Bears a big part of new manager’s job
Post Independent Staff
Perry Will is taking on, if not a bear of a job, then a job that has come to deal largely with bears.
Will replaced Pat Tucker as Area 8 wildlife manager for the Colorado Division of Wildlife. Both agree that working on bear-human conflicts has become a central responsibility of the position ” especially when bears come out of hibernation.
“I think bears are just a big deal of what we spend our time with for almost five months out of the year,” said Tucker.
He and Will also agree that educating people is the key to reducing conflicts.
“Hopefully we can educate the bears, too ” maybe,” Will said.
Will began his new assignment May 1, after Tucker was named head of the DOW’s Habitat Partnership Program. Tucker had served almost seven years as area manager for Area 8, which includes Pitkin County, most of Eagle County and the eastern third of Garfield County.
Tucker said he was ready for a new challenge, although giving up the area manager job wasn’t easy, after moving from Durango to take it.
“It’s always difficult. You make friends and you get to a point where you’re pretty comfortable knowing what’s going on. You have some history so you know what went on before,” he said.
But he said it’s helpful that Will brings 25 years of familiarity with the region to his new job. Will ” recognizable to many by his handlebar mustache and cowboy hat ” spent those years as district wildlife manager for the Rifle South district. That’s in a different DOW area, but still in Garfield County.
Garfield County is home to Will, who lives outside New Castle. And he’s happy to return home after having left his Rifle job a year ago for a promotion to area manager in Montrose.
“When I went to Montrose I always hoped to get back here because I’m more familiar with it, more familiar with the issues,” Will said.
He called Area 8 “a good wildlife area.”
“That’s what I always wanted, was something with good game hunting, and this area offers that,” he said.
The area is home to a diversity of big game, along with prime fishing and recreational opportunities, said Will. He fishes a little himself but chiefly loves to hunt.
“It’s kind of a neat area for the kind of work we do,” he said.
It’s also a dream assignment for someone who grew up in southeast Colorado and knew from about seventh grade, after having met some game wardens, that that was the career for him.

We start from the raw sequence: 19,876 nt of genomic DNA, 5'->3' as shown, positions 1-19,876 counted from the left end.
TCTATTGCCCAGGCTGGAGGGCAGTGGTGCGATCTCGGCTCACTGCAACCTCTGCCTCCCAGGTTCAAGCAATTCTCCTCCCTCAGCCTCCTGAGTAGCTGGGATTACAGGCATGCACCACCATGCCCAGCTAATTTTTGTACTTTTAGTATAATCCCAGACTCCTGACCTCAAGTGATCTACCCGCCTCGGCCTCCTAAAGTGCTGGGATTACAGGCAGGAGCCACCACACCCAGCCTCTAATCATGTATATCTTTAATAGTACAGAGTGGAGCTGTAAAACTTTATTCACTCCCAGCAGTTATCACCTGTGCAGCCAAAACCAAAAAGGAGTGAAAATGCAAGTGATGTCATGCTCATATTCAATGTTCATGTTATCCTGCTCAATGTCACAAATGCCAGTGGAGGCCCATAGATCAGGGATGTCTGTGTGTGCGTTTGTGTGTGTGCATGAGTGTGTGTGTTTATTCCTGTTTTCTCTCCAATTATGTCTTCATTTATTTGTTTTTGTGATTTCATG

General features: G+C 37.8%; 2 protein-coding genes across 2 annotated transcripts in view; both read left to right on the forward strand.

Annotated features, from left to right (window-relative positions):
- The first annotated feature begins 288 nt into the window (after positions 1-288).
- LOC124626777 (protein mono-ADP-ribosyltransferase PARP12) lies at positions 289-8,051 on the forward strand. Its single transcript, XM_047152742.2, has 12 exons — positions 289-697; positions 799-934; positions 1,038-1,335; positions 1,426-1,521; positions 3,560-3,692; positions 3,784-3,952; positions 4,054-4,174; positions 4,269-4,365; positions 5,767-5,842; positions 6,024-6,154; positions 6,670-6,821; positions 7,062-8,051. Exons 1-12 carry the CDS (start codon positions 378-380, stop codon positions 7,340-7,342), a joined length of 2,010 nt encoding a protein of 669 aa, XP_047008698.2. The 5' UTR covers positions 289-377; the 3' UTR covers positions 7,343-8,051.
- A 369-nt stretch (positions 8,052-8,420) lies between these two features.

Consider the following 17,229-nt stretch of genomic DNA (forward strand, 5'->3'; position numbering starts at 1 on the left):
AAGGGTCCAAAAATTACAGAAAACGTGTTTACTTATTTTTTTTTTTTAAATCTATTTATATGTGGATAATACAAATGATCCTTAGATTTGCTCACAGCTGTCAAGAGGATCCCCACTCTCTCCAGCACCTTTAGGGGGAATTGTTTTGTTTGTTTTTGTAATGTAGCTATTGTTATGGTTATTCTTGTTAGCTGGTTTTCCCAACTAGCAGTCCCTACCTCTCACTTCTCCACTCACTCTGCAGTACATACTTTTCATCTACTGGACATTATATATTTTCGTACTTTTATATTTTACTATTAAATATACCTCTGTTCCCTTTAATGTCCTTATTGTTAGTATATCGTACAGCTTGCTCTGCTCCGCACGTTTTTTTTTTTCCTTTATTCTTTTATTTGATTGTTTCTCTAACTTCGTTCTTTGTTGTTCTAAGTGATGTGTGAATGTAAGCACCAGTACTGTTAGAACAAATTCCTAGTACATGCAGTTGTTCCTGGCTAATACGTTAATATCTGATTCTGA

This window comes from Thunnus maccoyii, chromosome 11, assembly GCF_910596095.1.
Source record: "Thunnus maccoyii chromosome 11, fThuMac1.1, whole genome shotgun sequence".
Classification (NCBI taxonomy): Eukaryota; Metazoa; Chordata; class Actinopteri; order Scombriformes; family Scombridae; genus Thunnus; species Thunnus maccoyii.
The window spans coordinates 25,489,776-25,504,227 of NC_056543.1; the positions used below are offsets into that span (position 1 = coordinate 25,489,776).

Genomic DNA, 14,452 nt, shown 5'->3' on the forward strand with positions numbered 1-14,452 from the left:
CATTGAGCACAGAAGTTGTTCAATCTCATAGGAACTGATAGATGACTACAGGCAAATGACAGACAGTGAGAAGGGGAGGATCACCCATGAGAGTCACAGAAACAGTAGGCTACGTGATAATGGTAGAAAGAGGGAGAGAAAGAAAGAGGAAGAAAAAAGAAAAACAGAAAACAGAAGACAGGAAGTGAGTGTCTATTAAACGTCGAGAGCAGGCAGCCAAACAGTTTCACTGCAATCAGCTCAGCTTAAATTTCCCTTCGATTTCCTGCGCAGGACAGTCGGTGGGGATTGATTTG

The big reason was the desire to be outdoors. In that regard, Will admits his desk work is a bit of a change.
“But I’ve also enjoyed the challenges, and I’ve learned so much in a short period of time,” he said.
Dealing with conflicts involving not only bears but elk and other animals will be a major challenge because of the way Area 8 is changing.
“I guess the main thing is just the way the valley is growing ” development and how that affects wildlife. That’s a big portion of our job is just dealing with that,” he said.
Tucker said he would like to think the DOW has been getting on top of the local problem of bear conflicts during his time heading up Area 8.
“But when you look at the number of calls that we receive on a year-to-year basis and look at the type of advice we give out and the problems that people are calling about, we still haven’t hit the magic solution,” he said.
He said the message of how to reduce conflicts isn’t getting through to some people, “and the solutions aren’t that difficult.”
Will said bears have visited unusual locations such as Grand Junction in past years because of drought. By contrast, “we’re sitting in bear habitat here. It’s not like they’re coming out of bear habitat, we’re in it.”
The key is to reduce bear attractants that draw the animals to homes, he said.
Tucker will address human-wildlife conflicts in another way through his new job. The Habitat Partnership Program works to improve wildlife habitat and resolve issues involving private landowners.
Tucker’s new job is based out of Grand Junction. He and his wife are evaluating where to live; she works for Colorado Mountain College in Rifle.
Will and his wife, Susan, have been married 32 years and have two grown children.
He said he and other DOW employees are just trying to fulfill their mission of doing the best job they can for wildlife.
“I’m excited to be here, and this work’s always been my passion. I don’t see it changing, just the scenery changing a little bit for me.”
Contact Dennis Webb: 945-8515, ext. 516
Support Local Journalism
Support Local Journalism
Readers around Glenwood Springs and Garfield County make the Post Independent’s work possible. Your financial contribution supports our efforts to deliver quality, locally relevant journalism.
Now more than ever, your support is critical to help us keep our community informed about the evolving coronavirus pandemic and the impact it is having locally. Every contribution, however large or small, will make a difference.
Each donation will be used exclusively for the development and creation of increased news coverage.
Start a dialogue, stay on topic and be civil.
If you don't follow the rules, your comment may be deleted.
User Legend: Moderator Trusted User
Fans, players and coaches on both sides of Stubler Memorial Field seemed to know it would come down just the way it did, regardless of who had the ball at the end.